DAP’s Malay Dilemma

Lim Guan Eng

Soo Wern Jun, The Heat

Most recently Malay rights group Perkasa president Datuk Ibrahim Ali said DAP is still a Chinese party since Malays do not even make up 30% of leadership positions in the DAP’s top positions.

Having studied DAP’s stand on the National Economic Policy (NEP), DAP Raub MP Datuk Mohd Ariff Sabri Abdul Aziz in reply to Ibrahim’s critics says the party is only disagreeing with the incorrect and unjust implementation of the NEP.

“Those helped out and became rich were selected people and the Malay elites. Income disparities within the Malay community remained to this day in spite of the NEP.

“Meaning, even though the NEP was implemented, income disparities within the Malay community remain large. It means the NEP approach has failed,” says Mohd Ariff.

He further questions why out of the RM54 billion worth of equities gifted to selected Malays since 1970, only RM2 billion is retained?

“It means the NEP failed to correct the economic imbalance the Malay leaders were unhappy about,” he adds, saying that the NEP is opposed not only by DAP but by all opposition parties.

Mohd Ariff then reminds that Malays are dissuaded and even condemned when they join DAP but when their number is small, it is lamented.

“If Ibrahim Ali wants to know, there is no quota as to how many Malays get to sit on DAP’s CEC (Central Executive Committee). If they can secure the confidence and trust of delegates, they get voted in,” he adds.

Mohd Ariff again reminds that for the last 58 years since Merdeka, the government that rules Malaysia is a Malay government.

“Umno is the foundation of the government. The policies that affected Malays either positively or otherwise were designed or implemented by a Malay government. The policies they practised caused the disparity in income between races and within Malays,” he says.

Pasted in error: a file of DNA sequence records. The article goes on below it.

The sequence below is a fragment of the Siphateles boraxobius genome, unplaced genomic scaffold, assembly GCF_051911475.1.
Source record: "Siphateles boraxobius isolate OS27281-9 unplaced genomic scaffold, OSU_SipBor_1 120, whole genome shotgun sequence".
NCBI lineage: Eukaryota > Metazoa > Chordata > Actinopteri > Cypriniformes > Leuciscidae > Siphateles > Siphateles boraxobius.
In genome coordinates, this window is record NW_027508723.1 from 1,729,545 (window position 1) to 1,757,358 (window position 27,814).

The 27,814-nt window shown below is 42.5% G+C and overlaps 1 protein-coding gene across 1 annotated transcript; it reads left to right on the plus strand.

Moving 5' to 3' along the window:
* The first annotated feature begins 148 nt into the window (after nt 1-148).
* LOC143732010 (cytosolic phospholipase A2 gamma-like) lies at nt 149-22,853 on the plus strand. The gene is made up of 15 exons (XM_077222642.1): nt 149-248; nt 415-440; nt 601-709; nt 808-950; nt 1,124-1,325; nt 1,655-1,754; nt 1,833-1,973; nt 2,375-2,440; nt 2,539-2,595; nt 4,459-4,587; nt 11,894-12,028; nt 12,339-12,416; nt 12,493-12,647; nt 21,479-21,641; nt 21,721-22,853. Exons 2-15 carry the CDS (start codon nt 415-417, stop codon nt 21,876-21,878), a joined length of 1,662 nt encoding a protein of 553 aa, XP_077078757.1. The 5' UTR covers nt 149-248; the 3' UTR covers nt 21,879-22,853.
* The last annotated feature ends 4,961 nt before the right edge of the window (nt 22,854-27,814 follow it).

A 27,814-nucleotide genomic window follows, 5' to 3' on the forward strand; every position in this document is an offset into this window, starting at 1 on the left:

He also says people do not understand the intent of the NEP.

“It was all about restructuring society. I don’t have to elaborate on that. I must however point out a particular element of the NEP which has been abused and misinterpreted.

“The NEP is not about turning every Malay into a millionaire. Those Malays deserving to be millionaires will become so anyway. The idea of NEP is all about just appointment of wealth and income and creation of a just reward system,” he says.

Citing an example, Mohd Ariff says the Malay ‘jaga kereta’ under normal circumstances will get his reward in accordance to his experience and education level. Whether the reward commensurate with his self-esteem or not, is not for the NEP to resolve. That responsibility is borne by the person.

The Malay first class honours graduate will naturally resent if the Form Three school leaver is gifted with more wealth than him, especially if the latter becomes so, by virtue of owning a licence, quota or a monopoly over some wealth-creating resources.

“The NEP is not about rewarding and turning the ‘jaga keretas’, the layabouts into millionaires. These people will be tackled by another creation of the government – a system of social safety net.

“The less fortunate, the infirm and the less-talented cannot be ‘NEP-eed’ into becoming millionaires. But we must have a social safety net system that corrects the laissez faire selection of social and economic stratification,” he says.

He adds that the poor, the less educated and the jobless must be taken care of by a sound welfare system.

“These people cannot be BR1M-ed out of their economic misery. The whole system must be overhauled beginning with the government making bad policies. Present policies are turning Malays into indigents and panhandlers.

He adds that with Pakatan Harapan’s Agreement signed recently by PKR, Amanah and DAP, the myth that DAP is anti-Malay, anti-religion and anti-the-Monarchical institution is crushed.

“Along with the other two parties forming Pakatan Harapan, DAP affirms the upholding of the Malaysian constitution, accepts Islam as the religion of the Federation, while giving freedom to other religions to be practised freely as provided for by our Federal constitution.

“It also affirms its stand to protect the special position of Malays and the bumiputeras of Sabah and Sarawak and the legitimate interests of other Malaysians as provided for by article 153 of the Malaysian Constitution,” he says.

The DAP, he says, is also party to the agreement to uphold and defend the system of Constitutional Monarchy.

“It further accepts the responsibility to elevate the use of Bahasa Melayu pursuant to article 152 of the Federal Constitution, expand the use of Bahasa Melayu as the regional lingua franca and strengthen the use of the mother tongue of other races, promote the mastery of the English language to improve competitiveness of Malaysia,” he adds.

It looks like DAP is still swimming in the Malay dilemma.